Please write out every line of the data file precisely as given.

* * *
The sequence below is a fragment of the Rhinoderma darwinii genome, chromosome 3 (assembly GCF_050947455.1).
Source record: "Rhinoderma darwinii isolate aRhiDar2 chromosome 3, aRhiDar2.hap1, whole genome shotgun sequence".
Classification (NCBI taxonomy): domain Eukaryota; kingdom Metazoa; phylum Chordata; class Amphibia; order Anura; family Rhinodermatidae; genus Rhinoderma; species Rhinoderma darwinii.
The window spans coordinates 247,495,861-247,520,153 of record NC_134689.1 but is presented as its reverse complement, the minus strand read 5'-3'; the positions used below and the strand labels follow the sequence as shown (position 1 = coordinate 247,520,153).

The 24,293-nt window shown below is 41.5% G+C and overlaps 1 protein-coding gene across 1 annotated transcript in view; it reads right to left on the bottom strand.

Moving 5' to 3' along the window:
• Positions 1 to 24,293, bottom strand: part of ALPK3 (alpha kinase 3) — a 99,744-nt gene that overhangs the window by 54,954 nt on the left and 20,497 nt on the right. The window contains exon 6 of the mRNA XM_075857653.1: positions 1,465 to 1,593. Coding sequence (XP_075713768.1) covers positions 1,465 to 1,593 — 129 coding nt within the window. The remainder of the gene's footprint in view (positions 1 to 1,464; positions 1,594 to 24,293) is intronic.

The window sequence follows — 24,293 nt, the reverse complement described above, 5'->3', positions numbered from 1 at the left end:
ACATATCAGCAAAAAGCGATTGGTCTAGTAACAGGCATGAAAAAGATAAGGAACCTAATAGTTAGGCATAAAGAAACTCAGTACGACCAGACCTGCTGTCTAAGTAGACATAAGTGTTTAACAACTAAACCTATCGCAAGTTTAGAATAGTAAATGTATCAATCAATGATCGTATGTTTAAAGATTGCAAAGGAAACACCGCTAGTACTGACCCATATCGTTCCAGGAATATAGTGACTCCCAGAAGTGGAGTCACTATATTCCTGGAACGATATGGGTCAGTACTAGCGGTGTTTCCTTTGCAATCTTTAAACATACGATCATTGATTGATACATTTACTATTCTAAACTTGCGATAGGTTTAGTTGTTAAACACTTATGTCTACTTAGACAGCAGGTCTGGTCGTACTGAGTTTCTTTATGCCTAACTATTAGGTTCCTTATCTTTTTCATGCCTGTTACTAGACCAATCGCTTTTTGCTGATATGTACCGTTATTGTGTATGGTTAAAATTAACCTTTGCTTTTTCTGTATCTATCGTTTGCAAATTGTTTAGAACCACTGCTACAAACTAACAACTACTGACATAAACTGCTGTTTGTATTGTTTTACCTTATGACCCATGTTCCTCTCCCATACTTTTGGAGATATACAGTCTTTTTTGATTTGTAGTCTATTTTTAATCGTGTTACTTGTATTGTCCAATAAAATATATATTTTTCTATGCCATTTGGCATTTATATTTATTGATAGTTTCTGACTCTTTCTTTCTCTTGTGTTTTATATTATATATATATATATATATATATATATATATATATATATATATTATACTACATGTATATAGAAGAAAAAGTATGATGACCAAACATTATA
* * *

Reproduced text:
The sequence below is a fragment of the Rhinoderma darwinii genome, chromosome 3 (assembly GCF_050947455.1).
Source record: "Rhinoderma darwinii isolate aRhiDar2 chromosome 3, aRhiDar2.hap1, whole genome shotgun sequence".
Classification (NCBI taxonomy): domain Eukaryota; kingdom Metazoa; phylum Chordata; class Amphibia; order Anura; family Rhinodermatidae; genus Rhinoderma; species Rhinoderma darwinii.
The window spans coordinates 247,495,861-247,520,153 of record NC_134689.1 but is presented as its reverse complement, the minus strand read 5'-3'; the positions used below and the strand labels follow the sequence as shown (position 1 = coordinate 247,520,153).

The 24,293-nt window shown below is 41.5% G+C and overlaps 1 protein-coding gene across 1 annotated transcript in view; it reads right to left on the bottom strand.

Moving 5' to 3' along the window:
• Positions 1 to 24,293, bottom strand: part of ALPK3 (alpha kinase 3) — a 99,744-nt gene that overhangs the window by 54,954 nt on the left and 20,497 nt on the right. The window contains exon 6 of the mRNA XM_075857653.1: positions 1,465 to 1,593. Coding sequence (XP_075713768.1) covers positions 1,465 to 1,593 — 129 coding nt within the window. The remainder of the gene's footprint in view (positions 1 to 1,464; positions 1,594 to 24,293) is intronic.

The window sequence follows — 24,293 nt, the reverse complement described above, 5'->3', positions numbered from 1 at the left end:
ACATATCAGCAAAAAGCGATTGGTCTAGTAACAGGCATGAAAAAGATAAGGAACCTAATAGTTAGGCATAAAGAAACTCAGTACGACCAGACCTGCTGTCTAAGTAGACATAAGTGTTTAACAACTAAACCTATCGCAAGTTTAGAATAGTAAATGTATCAATCAATGATCGTATGTTTAAAGATTGCAAAGGAAACACCGCTAGTACTGACCCATATCGTTCCAGGAATATAGTGACTCCCAGAAGTGGAGTCACTATATTCCTGGAACGATATGGGTCAGTACTAGCGGTGTTTCCTTTGCAATCTTTAAACATACGATCATTGATTGATACATTTACTATTCTAAACTTGCGATAGGTTTAGTTGTTAAACACTTATGTCTACTTAGACAGCAGGTCTGGTCGTACTGAGTTTCTTTATGCCTAACTATTAGGTTCCTTATCTTTTTCATGCCTGTTACTAGACCAATCGCTTTTTGCTGATATGTACCGTTATTGTGTATGGTTAAAATTAACCTTTGCTTTTTCTGTATCTATCGTTTGCAAATTGTTTAGAACCACTGCTACAAACTAACAACTACTGACATAAACTGCTGTTTGTATTGTTTTACCTTATGACCCATGTTCCTCTCCCATACTTTTGGAGATATACAGTCTTTTTTGATTTGTAGTCTATTTTTAATCGTGTTACTTGTATTGTCCAATAAAATATATATTTTTCTATGCCATTTGGCATTTATATTTATTGATAGTTTCTGACTCTTTCTTTCTCTTGTGTTTTATATTATATATATATATATATATATATATATATATATATATATATATTATACTACATGTATATAGAAGAAAAAGTATGATGACCAAACATTATA